• ELLs may find it challenging to complete and compile their work with the time given. Emphasize to these students and to the rest of the class that everybody is working hard and that everyone works at a different pace. Because students may feel overwhelmed by the volume of revisions remaining, strategize with them as to how they can maximize the remainder of their time. To build confidence, prioritize aspects in feedback that are already well developed but can be strengthened even more. Examples: revise the focus statement in the introduction and/or conclusion; choose five critical words to revise for word choice.

Levels of support

For lighter support:

  • Invite students to analyze a model bullet point and develop a short list of criteria for what makes a well-written bullet point. Example: bullet points are (1) short (2) may include the predicate and omit the subject of the sentence, or vice versa. Suggest that they share the criteria with students who need heavier support.

For heavier support:

  • Review the rules of the Freaky Frog game as necessary. The rules might be too complex for some students to fully understand without practice playing the game or experience playing similar games. Consider using the Fishbowl protocol to play a round of the game for the entire class before students play together in their small groups.
  • Since this lesson is focused on celebration and presentation of their work, remind students that their audience is grade 2 and grade 3 students. Remind them that the purpose of the day's work is to put all of their hard work together into something beautiful and interesting. Show examples of more informational texts and ask them to imagine how they would like their books to look on the library shelf.

Universal Design for Learning

  • Multiple Means of Representation (MMR): In order to facilitate effective learning during this lesson, ensure that all students have access to the directions in each activity, and feel comfortable with the expectations. Vary the ways in which you convey expectations for each activity or task. Consider engaging in a clarifying discussion about the directions, or creating an outline of the steps for each activity.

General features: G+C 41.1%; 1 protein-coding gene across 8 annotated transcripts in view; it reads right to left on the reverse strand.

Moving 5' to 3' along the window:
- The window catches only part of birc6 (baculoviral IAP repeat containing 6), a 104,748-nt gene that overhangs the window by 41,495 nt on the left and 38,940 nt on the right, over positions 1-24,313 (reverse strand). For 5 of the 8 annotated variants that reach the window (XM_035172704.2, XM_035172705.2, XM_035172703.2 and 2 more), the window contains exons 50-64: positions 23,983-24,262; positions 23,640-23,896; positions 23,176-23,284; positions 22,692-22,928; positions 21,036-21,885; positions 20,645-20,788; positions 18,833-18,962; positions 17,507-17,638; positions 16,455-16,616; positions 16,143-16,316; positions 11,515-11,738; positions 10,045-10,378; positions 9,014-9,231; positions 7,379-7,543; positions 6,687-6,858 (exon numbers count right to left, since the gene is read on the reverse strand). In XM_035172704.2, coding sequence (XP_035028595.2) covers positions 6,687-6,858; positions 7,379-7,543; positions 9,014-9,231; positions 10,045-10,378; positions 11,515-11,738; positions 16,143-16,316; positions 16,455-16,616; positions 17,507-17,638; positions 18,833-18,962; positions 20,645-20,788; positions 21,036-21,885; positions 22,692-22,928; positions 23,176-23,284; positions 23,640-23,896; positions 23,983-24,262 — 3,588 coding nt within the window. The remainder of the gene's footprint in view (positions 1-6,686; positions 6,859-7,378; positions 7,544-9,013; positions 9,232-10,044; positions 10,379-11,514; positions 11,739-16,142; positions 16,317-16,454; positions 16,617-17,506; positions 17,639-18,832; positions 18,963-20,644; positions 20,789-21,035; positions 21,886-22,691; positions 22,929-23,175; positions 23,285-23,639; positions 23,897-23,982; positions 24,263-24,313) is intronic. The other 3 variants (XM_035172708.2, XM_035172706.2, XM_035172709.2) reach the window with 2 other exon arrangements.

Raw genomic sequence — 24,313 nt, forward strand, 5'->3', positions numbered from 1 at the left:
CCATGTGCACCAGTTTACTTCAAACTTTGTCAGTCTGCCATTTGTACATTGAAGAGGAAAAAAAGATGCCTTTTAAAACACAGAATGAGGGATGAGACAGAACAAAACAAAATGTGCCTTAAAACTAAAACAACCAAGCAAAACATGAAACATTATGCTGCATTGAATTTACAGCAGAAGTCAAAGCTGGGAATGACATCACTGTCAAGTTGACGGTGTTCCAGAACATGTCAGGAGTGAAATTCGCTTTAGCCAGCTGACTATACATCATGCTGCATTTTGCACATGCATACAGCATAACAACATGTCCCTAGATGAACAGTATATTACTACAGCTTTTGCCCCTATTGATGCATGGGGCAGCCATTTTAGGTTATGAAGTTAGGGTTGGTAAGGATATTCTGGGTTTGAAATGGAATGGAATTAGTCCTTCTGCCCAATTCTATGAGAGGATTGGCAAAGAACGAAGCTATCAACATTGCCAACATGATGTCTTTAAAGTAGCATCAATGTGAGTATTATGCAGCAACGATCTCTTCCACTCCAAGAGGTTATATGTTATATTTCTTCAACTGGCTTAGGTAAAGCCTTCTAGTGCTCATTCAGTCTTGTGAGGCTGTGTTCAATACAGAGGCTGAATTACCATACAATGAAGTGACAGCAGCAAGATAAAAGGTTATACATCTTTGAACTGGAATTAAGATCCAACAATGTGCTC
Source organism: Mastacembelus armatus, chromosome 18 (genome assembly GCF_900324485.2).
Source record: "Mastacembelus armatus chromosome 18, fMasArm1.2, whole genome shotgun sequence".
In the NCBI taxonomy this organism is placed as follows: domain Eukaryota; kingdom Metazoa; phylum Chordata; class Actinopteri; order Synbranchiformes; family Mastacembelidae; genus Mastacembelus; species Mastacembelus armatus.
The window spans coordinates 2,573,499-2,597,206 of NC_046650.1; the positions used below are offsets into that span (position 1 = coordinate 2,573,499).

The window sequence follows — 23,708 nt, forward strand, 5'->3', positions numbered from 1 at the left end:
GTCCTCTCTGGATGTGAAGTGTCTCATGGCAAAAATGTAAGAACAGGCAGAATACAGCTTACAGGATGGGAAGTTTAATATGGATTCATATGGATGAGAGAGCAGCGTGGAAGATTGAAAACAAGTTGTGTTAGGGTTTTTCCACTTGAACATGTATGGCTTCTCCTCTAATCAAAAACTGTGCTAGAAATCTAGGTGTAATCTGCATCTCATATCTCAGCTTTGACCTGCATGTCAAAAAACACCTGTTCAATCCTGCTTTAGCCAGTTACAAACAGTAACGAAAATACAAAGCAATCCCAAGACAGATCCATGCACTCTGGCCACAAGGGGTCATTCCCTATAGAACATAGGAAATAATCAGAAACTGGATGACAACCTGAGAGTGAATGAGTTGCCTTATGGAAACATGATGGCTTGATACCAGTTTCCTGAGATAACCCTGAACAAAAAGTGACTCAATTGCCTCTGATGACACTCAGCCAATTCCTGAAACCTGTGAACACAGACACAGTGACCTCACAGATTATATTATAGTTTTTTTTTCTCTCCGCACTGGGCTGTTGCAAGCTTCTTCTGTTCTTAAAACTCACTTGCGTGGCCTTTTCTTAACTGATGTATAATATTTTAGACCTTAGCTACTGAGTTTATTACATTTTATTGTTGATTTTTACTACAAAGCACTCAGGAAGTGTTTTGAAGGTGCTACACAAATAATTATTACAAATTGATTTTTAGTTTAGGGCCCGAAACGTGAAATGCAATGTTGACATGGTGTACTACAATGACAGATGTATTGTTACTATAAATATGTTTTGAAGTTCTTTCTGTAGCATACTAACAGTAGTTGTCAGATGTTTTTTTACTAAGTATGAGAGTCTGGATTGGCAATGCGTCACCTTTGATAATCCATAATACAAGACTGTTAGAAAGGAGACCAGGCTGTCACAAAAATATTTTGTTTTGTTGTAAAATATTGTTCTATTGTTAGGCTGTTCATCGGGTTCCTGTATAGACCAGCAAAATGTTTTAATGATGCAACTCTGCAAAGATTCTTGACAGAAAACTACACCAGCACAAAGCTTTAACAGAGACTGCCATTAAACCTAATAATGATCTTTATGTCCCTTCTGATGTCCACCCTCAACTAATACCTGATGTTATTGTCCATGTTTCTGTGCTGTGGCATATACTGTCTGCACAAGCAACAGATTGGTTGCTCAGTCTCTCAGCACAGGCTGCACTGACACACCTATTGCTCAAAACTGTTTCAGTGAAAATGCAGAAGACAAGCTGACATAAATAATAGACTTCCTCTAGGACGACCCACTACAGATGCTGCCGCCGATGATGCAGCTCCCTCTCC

• Multiple Means of Action and Expression (MMAE): Some students may still be confused about how to play the Freaky Frog game. Consider using the Fishbowl protocol to play a round of the game for the entire class before students play together in their small groups.
  • Multiple Means of Engagement (MME): Meet with any students who have a significant amount of revision to do in advance of the lesson. Help these students prioritize and focus their work. Allow for extra time in advance so that they do not miss out on the chance to play with their classmates during the lesson.  

Vocabulary

N/A

Materials

  • Simple, Compound, and Complex Sentences homework practice (answers, for teacher reference)
  • Performance Task anchor chart (from Unit 1, Lesson 1)
  • Trading cards (from Lesson 12; one per student)
  • Trading Card Planning graphic organizer (from Lesson 12; one per student)
  • Final draft of Informative Essay about a Freaky Frog (from Lesson 11; returned in this lesson with teacher feedback; one per student)
  • Freaky Frog trading card game directions (one per student and one to display; see Performance Task Overview)
  • Freaky Frog book assembly suggestions (for teacher reference; see Performance Task Overview)
  • Paper (two pieces per student)
  • Stapler (one per group of four students)

Opening

OpeningMeeting Students' Needs

A. Reviewing Learning Target (5 minutes)

  • Collect students' Simple, Compound, and Complex Sentences homework practice. See Simple, Compound, and Complex Sentences homework practice (answers, for teacher reference).
  • Focus students on the learning target. Select a volunteer to read the target aloud:

"I can organize my writing from the module and my trading card into an eye-catching information book."

  • Ask students to discuss with an elbow partner and cold call students to share out:

"What does eye-catching mean? Does it mean a book that will somehow hurt your eye?" (something that people will see on the shelf and want to pick up to read)

"Why does your Freaky Frog book need to be eye-catching?" (to make students in grades 2 and 3 want to pick it up to read it and learn more about frogs)

  • Focus students on the Performance Task anchor chart and review what writing from the module will be included in their Freaky Frog books.
  • For students who may need additional support understanding the terms in the learning targets: Write synonyms or descriptions above the key terms. (MMR)
  • For ELLs and students who may need additional support with motivation: Clarify the purpose of organizing writing to make an attractive book. Example: "We are proud of our work. We should put it all together so it looks beautiful for the reader." (MME)
  • For ELLs: To reinforce the purpose of their task, have students think about what impression they would like their book to give their reader when they look at it. Consider the prompt: "I would like readers to think my book looks _______." (cool, interesting, smart, fun, colorful, informative)

Work Time

Work TimeMeeting Students' Needs

A. Completing Trading Card (15 minutes)

  • Invite students to take out their trading card and Trading Card Planning graphic organizer from Lesson 11.